It was an odd start to a dream vacation in Rocky Mountain National Park. Tears streaming down my face on the drive from home to the Cedar Rapids Airport. My husband and I were going to meet two Australian friends-Conrad and his 22 year old daughter, Claire, who was my daughter Claire’s close friend while we lived in Melbourne for 6 months.
But Doune was going to be missing. Claire’s mother and my soul mate died in a car accident on her way back to Melbourne two years earlier. Doune was a tall woman with a fast gait—she and I walked with her dog Gypsy along the Yarra River in Melbourne at a speed that left me (short legged) breathless.
When we lived in Melbourne, Doune invited me for a Sunday lunch one weekend, I realized that real people cook marvelously and with a eye for taste and presentation…and have outside parties that I thought were fictions of food magazines. She enjoyed my attempts to get through a cookbook of an Australian chef, Bill Granger whose restaurant I loved in Sidney. She and Conrad were kindred souls when we planned a birthday party for our daughters- the Claires (amazingly with birthdays a day apart) which was a lollies and chocolate scavenger hunt in a city that prides itself on its chocolate shops. The girls went everywhere in the city.
The relationship continued across the Pacific. We hosted their son Boyd for 4 months in our home. We continued to send packages, and Doune was regular about sending any of the new Bill Granger cookbooks.
And then a call came 2 years ago that Doune had died and that the Wonder Dog Gypsy had survived the accident.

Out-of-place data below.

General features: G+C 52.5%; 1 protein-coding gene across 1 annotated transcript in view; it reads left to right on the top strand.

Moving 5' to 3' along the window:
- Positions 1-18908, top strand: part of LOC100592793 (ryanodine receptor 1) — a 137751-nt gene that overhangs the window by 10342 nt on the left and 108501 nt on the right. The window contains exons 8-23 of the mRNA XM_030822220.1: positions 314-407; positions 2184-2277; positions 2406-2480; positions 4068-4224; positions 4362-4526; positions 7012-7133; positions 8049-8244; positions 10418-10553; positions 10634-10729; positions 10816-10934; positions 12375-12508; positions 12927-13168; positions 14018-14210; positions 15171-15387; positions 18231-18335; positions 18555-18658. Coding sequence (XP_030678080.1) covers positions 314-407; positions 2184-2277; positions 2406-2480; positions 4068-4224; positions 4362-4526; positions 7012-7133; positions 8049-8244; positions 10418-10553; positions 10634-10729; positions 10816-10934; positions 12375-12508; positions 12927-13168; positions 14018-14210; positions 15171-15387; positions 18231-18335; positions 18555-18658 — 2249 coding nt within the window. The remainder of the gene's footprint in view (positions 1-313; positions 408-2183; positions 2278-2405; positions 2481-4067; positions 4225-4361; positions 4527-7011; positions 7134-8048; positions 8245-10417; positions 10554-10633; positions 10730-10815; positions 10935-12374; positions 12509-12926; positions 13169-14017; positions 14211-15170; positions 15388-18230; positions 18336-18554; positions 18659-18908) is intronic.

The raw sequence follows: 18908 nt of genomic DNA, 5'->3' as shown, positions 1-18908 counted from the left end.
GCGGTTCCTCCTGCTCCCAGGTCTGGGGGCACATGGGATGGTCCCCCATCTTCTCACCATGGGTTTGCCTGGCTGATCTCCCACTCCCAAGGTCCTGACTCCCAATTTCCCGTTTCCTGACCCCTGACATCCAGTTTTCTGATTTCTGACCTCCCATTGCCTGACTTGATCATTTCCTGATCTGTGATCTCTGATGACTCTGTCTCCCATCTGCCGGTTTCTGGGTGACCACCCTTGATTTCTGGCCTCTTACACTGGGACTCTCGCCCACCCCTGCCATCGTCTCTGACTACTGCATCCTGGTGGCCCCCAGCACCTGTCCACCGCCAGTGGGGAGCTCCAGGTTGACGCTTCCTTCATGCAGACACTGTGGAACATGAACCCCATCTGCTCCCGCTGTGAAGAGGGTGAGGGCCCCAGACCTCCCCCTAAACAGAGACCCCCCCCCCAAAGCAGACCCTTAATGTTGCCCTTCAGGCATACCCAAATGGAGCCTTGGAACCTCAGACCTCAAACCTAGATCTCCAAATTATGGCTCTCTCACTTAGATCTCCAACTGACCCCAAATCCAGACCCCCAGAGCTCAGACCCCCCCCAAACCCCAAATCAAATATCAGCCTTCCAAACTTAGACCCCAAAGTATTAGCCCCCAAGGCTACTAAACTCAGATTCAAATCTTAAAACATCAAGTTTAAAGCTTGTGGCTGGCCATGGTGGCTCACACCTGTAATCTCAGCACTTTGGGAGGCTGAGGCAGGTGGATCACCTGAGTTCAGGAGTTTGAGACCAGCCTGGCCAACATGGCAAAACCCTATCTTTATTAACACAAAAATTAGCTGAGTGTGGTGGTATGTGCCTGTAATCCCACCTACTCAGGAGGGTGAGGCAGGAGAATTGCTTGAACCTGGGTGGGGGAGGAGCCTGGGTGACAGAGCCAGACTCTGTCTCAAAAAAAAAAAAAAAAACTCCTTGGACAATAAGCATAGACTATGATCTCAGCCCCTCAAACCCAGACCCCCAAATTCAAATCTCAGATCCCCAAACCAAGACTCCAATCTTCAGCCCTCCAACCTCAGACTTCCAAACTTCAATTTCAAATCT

Up until that trip to meet Conrad and Claire, Doune’s death was nothing real. Sure, I went on a commemorative hike in Iowa when they had “Doune’s walk” around Princes Park in Melbourne. But until I walked and hiked with Claire who had Doune’s fast pace, tall stature, and ability to talk while walking fast—the reality of my loss (and how small it felt compared to theirs) had not set in. I deferred my grief as there was no reason to subject myself to that pain. How generous of Claire and Conrad to comfort and listen while tears flowed before, during and after our hikes ….. two years after her death.
The irony of it all is that Doune sent me a book years earlier, written by colleagues or teachers called Nonfinite Loss and Grief, by Elizabeth Bruce and Cynthia Schultz. The book is about grief when the object of your grief is still present-a family member with dementia, or in other life situations when life chronically fails to meet expectations. The grief never ends as it reinforced by constant comparison to “what could have been” and the constant contact with the object of grief. This kind of grief can be disenfranchised grief—not socially allowed because the object of the grief still lives on.
It occurs to me that we might defer grief for reasons other than long distances and many time zones. Sometimes we take it in small chunks because it is all we can handle. Or we think that strength is not crying or appearing resilient (a trait I see in professionals). Deferred professional grief can lead to burn out, and in health care, we tend not to model grief for our younger colleagues. Helpful articles about professional grief can be found here and here.
I know Doune would care about our grief. She was such an engaged Mum that she would care most about the grief work of her now adult children. She is no longer physically present to help-she is here though, in the presence of memory—which are stirred when I open the Bill Granger cookbooks, see the pictures of her family and when I sensed her while on the top of Estes Cone in Rocky Mountain National Park.